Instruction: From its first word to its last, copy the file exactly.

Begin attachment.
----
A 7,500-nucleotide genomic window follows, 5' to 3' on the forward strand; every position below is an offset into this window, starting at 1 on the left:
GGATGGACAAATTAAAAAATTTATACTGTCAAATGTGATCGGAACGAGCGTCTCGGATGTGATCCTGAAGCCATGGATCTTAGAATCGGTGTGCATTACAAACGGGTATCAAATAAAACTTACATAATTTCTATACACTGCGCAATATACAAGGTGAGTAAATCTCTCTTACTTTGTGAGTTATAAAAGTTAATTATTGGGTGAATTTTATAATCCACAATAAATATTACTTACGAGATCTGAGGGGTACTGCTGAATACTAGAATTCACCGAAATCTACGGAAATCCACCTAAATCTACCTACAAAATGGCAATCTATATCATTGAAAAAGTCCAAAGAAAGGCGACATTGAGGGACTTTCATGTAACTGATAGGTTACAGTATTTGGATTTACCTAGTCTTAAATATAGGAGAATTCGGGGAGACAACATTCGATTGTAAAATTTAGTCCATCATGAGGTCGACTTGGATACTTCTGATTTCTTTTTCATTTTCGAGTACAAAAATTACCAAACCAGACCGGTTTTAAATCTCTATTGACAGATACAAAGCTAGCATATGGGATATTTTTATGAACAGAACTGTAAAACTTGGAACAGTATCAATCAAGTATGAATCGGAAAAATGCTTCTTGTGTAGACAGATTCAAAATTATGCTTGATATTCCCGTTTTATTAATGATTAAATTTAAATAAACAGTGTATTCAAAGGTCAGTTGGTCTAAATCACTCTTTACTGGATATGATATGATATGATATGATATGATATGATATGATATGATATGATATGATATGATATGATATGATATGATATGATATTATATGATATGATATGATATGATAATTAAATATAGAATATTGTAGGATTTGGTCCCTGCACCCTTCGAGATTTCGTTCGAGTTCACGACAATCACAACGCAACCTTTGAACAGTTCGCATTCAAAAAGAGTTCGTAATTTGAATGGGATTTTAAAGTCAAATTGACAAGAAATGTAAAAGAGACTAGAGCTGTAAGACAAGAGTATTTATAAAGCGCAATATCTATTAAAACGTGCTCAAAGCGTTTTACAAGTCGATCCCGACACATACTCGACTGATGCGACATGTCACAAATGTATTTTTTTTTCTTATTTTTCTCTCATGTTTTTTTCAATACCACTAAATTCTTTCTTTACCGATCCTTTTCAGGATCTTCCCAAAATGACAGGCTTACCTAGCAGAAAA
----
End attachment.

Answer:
A 7,500-nucleotide genomic window follows, 5' to 3' on the forward strand; every position below is an offset into this window, starting at 1 on the left:
GGATGGACAAATTAAAAAATTTATACTGTCAAATGTGATCGGAACGAGCGTCTCGGATGTGATCCTGAAGCCATGGATCTTAGAATCGGTGTGCATTACAAACGGGTATCAAATAAAACTTACATAATTTCTATACACTGCGCAATATACAAGGTGAGTAAATCTCTCTTACTTTGTGAGTTATAAAAGTTAATTATTGGGTGAATTTTATAATCCACAATAAATATTACTTACGAGATCTGAGGGGTACTGCTGAATACTAGAATTCACCGAAATCTACGGAAATCCACCTAAATCTACCTACAAAATGGCAATCTATATCATTGAAAAAGTCCAAAGAAAGGCGACATTGAGGGACTTTCATGTAACTGATAGGTTACAGTATTTGGATTTACCTAGTCTTAAATATAGGAGAATTCGGGGAGACAACATTCGATTGTAAAATTTAGTCCATCATGAGGTCGACTTGGATACTTCTGATTTCTTTTTCATTTTCGAGTACAAAAATTACCAAACCAGACCGGTTTTAAATCTCTATTGACAGATACAAAGCTAGCATATGGGATATTTTTATGAACAGAACTGTAAAACTTGGAACAGTATCAATCAAGTATGAATCGGAAAAATGCTTCTTGTGTAGACAGATTCAAAATTATGCTTGATATTCCCGTTTTATTAATGATTAAATTTAAATAAACAGTGTATTCAAAGGTCAGTTGGTCTAAATCACTCTTTACTGGATATGATATGATATGATATGATATGATATGATATGATATGATATGATATGATATGATATGATATGATATGATATGATATTATATGATATGATATGATATGATAATTAAATATAGAATATTGTAGGATTTGGTCCCTGCACCCTTCGAGATTTCGTTCGAGTTCACGACAATCACAACGCAACCTTTGAACAGTTCGCATTCAAAAAGAGTTCGTAATTTGAATGGGATTTTAAAGTCAAATTGACAAGAAATGTAAAAGAGACTAGAGCTGTAAGACAAGAGTATTTATAAAGCGCAATATCTATTAAAACGTGCTCAAAGCGTTTTACAAGTCGATCCCGACACATACTCGACTGATGCGACATGTCACAAATGTATTTTTTTTTCTTATTTTTCTCTCATGTTTTTTTCAATACCACTAAATTCTTTCTTTACCGATCCTTTTCAGGATCTTCCCAAAATGACAGGCTTACCTAGCAGAAAA